Enhanced recovery after surgery is well established in specialties such as colorectal surgery. It is achieved through the introduction of multiple evidence-based perioperative measures that aim to diminish postoperative organ dysfunction while facilitating recovery. This review aims to present consensus recommendations for the optimal perioperative management of patients undergoing thoracic surgery (principally lung resection). A systematic review of meta-analyses, randomized controlled trials, large non-randomized studies and reviews was conducted for each protocol element. Smaller prospective and retrospective cohort studies were considered only when higher-level evidence was unavailable. The quality of the evidence base was graded by the authors and used to form consensus recommendations for each topic. Development of these recommendations was endorsed by the Enhanced Recovery after Surgery Society and the European Society for Thoracic Surgery. Recommendations were developed for a total of 45 enhanced recovery items covering topics related to preadmission, admission, intraoperative care and postoperative care. Most are based on good-quality studies. In some instances, good-quality data were not available, and subsequent recommendations are generic or based on data extrapolated from other specialties. In other cases, no recommendation can currently be made because either equipoise exists or there is a lack of available evidence. Recommendations are based not only on the quality of the evidence but also on the balance between desirable and undesirable effects. Key recommendations include preoperative counselling, nutritional screening, smoking cessation, prehabilitation for high-risk patients, avoidance of fasting, carbohydrate loading, avoidance of preoperative sedatives, venous thromboembolism prophylaxis, prevention of hypothermia, short-acting anaesthetics to facilitate early emergence, regional anaesthesia, nausea and vomiting control, opioid-sparing analgesia, euvolemic fluid management, minimally invasive surgery, early chest drain removal, avoidance of urinary catheters and early mobilization after surgery. These guidelines outline recommendations for the perioperative management of patients undergoing lung surgery based on the best available evidence. As the recommendation grade for most of the elements is strong, the use of a systematic perioperative care pathway has the potential to improve outcomes after surgery.

Place, publisher, year, edition, pages
Springer, 2018
National Category
Surgery Anesthesiology and Intensive Care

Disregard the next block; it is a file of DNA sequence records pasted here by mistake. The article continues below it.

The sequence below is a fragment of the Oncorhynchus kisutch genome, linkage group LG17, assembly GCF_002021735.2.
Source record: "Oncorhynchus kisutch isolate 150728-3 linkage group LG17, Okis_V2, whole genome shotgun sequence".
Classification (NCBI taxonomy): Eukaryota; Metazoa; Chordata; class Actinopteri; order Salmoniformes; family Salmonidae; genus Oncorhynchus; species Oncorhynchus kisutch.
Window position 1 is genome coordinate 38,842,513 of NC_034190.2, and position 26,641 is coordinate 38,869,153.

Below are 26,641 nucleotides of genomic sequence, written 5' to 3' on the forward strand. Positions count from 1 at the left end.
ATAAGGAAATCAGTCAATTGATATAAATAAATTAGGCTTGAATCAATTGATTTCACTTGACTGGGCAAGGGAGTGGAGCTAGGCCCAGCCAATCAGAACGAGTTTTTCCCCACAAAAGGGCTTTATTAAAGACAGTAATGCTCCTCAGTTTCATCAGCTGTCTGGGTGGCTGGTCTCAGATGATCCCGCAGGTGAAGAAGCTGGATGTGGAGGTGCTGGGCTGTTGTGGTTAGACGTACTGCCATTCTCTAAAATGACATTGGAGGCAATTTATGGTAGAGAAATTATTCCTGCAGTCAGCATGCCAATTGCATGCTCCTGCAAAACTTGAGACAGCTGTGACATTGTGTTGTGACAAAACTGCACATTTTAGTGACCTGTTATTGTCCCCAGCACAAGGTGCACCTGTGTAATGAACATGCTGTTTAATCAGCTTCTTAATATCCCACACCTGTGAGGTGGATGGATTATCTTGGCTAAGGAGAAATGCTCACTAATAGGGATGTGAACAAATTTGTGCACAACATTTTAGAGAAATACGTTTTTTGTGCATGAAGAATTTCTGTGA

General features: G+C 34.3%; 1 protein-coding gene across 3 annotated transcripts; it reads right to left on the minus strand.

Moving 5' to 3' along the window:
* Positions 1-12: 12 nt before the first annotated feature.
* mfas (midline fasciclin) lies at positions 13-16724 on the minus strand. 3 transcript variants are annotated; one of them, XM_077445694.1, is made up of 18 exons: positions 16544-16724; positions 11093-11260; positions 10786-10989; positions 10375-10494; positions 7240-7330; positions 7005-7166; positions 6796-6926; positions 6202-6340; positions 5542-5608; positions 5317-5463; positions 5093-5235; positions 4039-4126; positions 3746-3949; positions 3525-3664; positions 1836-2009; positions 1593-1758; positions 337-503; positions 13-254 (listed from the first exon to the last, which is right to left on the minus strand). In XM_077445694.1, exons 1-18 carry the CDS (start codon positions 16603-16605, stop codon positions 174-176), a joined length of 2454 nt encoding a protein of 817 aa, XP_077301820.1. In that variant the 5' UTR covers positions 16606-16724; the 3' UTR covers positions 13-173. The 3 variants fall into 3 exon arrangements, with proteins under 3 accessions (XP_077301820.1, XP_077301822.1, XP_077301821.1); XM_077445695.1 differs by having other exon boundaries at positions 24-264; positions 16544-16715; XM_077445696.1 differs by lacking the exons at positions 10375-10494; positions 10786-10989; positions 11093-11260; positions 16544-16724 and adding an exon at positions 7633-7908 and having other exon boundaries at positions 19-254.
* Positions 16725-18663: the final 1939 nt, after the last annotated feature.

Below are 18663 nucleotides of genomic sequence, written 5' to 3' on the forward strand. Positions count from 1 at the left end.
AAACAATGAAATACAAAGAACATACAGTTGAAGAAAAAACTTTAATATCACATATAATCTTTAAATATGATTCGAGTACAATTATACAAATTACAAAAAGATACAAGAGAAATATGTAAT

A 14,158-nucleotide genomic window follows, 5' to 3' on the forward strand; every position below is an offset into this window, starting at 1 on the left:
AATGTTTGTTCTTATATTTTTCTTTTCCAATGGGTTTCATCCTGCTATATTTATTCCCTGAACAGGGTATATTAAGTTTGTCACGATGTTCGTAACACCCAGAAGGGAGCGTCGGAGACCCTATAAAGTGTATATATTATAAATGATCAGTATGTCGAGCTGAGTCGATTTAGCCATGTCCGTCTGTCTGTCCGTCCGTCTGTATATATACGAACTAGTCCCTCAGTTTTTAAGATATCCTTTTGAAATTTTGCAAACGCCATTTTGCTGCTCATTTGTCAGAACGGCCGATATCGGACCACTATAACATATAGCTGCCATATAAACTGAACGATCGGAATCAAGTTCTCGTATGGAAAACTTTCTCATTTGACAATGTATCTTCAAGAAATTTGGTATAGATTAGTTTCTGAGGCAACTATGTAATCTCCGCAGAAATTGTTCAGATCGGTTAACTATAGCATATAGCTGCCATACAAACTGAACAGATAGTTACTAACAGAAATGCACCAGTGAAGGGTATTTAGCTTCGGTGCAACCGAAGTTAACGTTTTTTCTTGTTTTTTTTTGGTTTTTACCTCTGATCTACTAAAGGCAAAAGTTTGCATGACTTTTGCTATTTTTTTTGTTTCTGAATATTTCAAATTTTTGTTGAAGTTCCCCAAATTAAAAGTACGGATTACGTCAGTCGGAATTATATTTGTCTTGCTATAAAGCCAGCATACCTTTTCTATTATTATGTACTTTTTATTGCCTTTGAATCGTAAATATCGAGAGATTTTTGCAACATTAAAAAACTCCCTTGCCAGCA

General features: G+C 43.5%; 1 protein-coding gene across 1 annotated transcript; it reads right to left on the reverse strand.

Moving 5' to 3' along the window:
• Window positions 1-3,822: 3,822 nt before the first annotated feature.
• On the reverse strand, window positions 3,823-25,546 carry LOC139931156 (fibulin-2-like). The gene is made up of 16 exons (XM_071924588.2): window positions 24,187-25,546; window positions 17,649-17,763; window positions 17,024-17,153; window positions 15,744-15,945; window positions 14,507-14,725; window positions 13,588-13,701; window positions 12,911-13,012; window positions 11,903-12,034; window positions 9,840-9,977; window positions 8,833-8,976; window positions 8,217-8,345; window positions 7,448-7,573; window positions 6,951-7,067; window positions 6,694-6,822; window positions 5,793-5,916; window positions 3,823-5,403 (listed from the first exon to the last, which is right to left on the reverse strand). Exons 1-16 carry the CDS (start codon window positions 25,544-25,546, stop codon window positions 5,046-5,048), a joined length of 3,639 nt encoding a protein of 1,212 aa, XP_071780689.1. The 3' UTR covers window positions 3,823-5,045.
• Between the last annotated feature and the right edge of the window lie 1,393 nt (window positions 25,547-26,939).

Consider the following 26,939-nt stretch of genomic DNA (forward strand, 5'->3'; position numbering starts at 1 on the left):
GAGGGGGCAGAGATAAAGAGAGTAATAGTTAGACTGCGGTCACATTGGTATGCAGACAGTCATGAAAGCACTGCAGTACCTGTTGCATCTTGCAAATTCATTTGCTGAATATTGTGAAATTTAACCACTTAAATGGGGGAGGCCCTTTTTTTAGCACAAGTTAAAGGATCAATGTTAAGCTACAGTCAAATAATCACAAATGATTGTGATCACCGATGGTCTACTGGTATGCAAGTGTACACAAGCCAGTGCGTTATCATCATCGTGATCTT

Identifiers
urn:nbn:se:oru:diva-69583 (URN)10.1093/ejcts/ezy301 (DOI)30304509 (PubMedID)
Available from: 2018-10-16 Created: 2018-10-16 Last updated: 2018-10-19Bibliographically approved
Gustafsson, U. O., Scott, M. J., Hubner, M., Nygren, J., Demartines, N., Francis, N., . . . Ljungqvist, O. (2018). Guidelines for Perioperative Care in Elective Colorectal Surgery: Enhanced Recovery After Surgery (ERAS®) Society Recommendations: 2018. World Journal of Surgery
Open this publication in new window or tab >>Guidelines for Perioperative Care in Elective Colorectal Surgery: Enhanced Recovery After Surgery (ERAS®) Society Recommendations: 2018
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2018 (English)In: World Journal of Surgery, ISSN 0364-2313, E-ISSN 1432-2323Article in journal (Refereed) Epub ahead of print
Abstract [en]

Background: This is the fourth updated Enhanced Recovery After Surgery (ERAS®) Society guideline presenting a consensus for optimal perioperative care in colorectal surgery and providing graded recommendations for each ERAS item within the ERAS® protocol.

Methods: A wide database search on English literature publications was performed. Studies on each item within the protocol were selected with particular attention paid to meta-analyses, randomised controlled trials and large prospective cohorts and examined, reviewed and graded according to Grading of Recommendations, Assessment, Development and Evaluation (GRADE) system.

Results: All recommendations on ERAS® protocol items are based on best available evidence; good-quality trials; meta-analyses of good-quality trials; or large cohort studies. The level of evidence for the use of each item is presented accordingly.

Conclusions: The evidence base and recommendation for items within the multimodal perioperative care pathway are presented by the ERAS® Society in this comprehensive consensus review.

Place, publisher, year, edition, pages
Springer, 2018
National Category
Health Care Service and Management, Health Policy and Services and Health Economy Surgery
Identifiers
urn:nbn:se:oru:diva-70174 (URN)10.1007/s00268-018-4844-y (DOI)30426190 (PubMedID)
Available from: 2018-11-15 Created: 2018-11-15 Last updated: 2018-11-16Bibliographically approved
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ORCID iD: ORCID iD iconorcid.org/0000-0003-2636-4745